3. Now as to the value of lot No. 3, there is only oral evidence and it is very easy for a witness to come and say that the value of the property was so much. The appellant has kept back best evidence on this point. If he had offered himself for examination the real state of the property and the value which he had paid for it and other matters could have been brought out. He further kept back his papers which would have shown what profits he made out of this property. In the absence of this evidence I am unable to accept the oral evidence of the witnesses who come and glibly say that the property is worth from Rs. 1,500 to Rs. 2,000. The learned Advocate for the appellant has laid great trees upon the fact that the property which was valued in the sale proclamation at Rs. 200 was purchased by the decree-holder at Rs. 650; and according to the learned Advocate, that was a clear evidence of under-valuation in the sale proclamation. It is difficult to make the deduction from this circumstance alone which the learned Advocate draws from it. At the time of the sale the decree-holder might have thought that the property was worth the amount for which he purchased. But admitting that the price paid by the decree-holder was about three times the amount mentioned in the sale proclamation, the undervaluation was not so gross as to amount to irregularity.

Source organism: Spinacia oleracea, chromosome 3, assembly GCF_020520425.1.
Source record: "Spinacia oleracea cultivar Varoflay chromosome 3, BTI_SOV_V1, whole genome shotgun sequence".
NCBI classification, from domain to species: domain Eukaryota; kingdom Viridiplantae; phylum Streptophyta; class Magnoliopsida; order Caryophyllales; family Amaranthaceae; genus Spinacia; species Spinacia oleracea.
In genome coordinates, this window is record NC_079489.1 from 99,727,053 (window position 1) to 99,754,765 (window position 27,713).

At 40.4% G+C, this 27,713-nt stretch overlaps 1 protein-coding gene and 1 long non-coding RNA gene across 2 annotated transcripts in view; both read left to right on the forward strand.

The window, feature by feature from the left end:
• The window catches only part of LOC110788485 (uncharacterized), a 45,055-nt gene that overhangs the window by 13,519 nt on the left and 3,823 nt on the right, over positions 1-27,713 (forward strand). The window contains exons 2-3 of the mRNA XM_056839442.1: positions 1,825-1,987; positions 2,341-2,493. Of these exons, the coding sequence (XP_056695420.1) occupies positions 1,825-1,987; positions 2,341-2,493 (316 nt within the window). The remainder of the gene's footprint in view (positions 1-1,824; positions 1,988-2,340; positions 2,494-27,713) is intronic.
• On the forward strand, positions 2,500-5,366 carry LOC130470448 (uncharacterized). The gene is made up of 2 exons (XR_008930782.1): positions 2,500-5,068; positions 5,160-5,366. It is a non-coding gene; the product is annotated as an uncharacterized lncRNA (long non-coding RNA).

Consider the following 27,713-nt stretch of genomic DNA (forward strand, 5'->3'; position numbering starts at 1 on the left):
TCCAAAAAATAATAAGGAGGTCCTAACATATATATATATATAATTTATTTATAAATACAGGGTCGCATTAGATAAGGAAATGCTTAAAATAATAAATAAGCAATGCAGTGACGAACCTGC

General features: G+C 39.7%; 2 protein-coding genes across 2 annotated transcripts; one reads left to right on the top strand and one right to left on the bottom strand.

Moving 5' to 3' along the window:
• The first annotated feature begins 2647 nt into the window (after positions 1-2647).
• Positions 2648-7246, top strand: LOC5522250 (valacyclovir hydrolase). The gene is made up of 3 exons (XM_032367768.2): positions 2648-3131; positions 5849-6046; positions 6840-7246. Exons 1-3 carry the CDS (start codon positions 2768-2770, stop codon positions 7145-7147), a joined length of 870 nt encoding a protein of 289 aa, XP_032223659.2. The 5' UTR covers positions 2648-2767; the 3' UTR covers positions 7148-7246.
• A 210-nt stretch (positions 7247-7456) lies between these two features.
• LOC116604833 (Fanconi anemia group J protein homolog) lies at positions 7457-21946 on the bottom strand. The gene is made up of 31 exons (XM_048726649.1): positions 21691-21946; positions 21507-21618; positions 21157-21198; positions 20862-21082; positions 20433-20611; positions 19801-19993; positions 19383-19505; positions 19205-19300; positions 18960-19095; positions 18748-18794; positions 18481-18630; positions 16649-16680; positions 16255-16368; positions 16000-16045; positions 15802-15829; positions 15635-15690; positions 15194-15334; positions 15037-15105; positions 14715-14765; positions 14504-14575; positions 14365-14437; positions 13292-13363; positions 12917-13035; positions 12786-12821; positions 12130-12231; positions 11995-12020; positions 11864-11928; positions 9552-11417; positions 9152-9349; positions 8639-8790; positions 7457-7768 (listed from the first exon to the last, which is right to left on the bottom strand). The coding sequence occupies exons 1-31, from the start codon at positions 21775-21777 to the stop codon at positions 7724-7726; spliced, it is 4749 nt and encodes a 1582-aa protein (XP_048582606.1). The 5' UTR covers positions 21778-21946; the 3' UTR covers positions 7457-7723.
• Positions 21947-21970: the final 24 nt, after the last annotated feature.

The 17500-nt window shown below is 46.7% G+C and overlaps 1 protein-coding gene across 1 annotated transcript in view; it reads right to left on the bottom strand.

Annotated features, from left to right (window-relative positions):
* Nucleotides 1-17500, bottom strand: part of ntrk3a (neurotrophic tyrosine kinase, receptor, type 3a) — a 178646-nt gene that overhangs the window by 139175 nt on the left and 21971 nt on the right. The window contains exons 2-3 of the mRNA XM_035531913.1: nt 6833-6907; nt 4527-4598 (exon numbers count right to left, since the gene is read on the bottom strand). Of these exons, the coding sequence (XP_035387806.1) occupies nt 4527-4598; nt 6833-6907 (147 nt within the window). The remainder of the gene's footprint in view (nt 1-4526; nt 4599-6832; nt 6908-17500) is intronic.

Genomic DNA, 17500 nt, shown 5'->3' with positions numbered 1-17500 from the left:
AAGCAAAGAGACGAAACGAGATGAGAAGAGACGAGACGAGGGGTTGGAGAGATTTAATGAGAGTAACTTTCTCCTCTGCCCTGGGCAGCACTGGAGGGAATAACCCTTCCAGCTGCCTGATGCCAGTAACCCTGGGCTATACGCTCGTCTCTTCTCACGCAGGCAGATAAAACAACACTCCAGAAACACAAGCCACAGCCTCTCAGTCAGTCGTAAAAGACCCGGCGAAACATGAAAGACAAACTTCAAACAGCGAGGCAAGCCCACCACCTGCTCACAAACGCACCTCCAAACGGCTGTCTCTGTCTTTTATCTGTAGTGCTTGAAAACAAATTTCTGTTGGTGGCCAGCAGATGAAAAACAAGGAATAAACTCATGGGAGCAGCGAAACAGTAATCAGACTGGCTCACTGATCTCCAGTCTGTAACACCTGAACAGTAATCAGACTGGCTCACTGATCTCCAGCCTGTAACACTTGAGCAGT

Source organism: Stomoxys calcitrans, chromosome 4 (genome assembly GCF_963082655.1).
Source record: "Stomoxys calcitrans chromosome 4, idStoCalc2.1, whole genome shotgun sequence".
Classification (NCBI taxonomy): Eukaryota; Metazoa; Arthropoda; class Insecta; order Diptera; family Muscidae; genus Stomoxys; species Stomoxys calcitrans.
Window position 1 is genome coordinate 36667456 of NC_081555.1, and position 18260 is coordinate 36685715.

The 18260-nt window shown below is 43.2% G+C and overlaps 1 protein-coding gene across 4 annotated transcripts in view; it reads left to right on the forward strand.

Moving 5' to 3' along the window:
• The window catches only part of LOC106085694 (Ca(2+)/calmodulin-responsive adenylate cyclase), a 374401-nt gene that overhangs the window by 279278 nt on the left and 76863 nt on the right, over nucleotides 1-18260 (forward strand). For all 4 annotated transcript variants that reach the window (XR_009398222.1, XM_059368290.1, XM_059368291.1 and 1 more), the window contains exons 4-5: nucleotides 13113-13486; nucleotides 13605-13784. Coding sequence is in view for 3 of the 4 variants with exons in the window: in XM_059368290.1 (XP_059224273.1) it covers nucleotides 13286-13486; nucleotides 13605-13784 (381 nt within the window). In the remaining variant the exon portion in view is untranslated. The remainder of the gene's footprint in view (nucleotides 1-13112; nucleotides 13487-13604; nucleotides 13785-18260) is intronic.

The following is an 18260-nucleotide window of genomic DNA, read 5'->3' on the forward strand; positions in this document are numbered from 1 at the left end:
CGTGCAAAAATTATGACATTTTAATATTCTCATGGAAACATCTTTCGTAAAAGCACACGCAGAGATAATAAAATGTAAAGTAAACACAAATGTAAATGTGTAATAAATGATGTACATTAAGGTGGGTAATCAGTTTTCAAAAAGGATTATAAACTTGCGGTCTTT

4. Then admitting that it was a material irregularity, the appellant to my mind has failed to prove that he suffered any injury from the undervaluation of the property. When we take into account the condition of this property as disclosed in the evidence of the judgment-debtor himself and the fact that at the time of the sale a claim of the appellant's brother to the extent of a lac of rupees with interest was published at the time of the sale, the value fetched at the sale cannot be said to be in any way inadequate.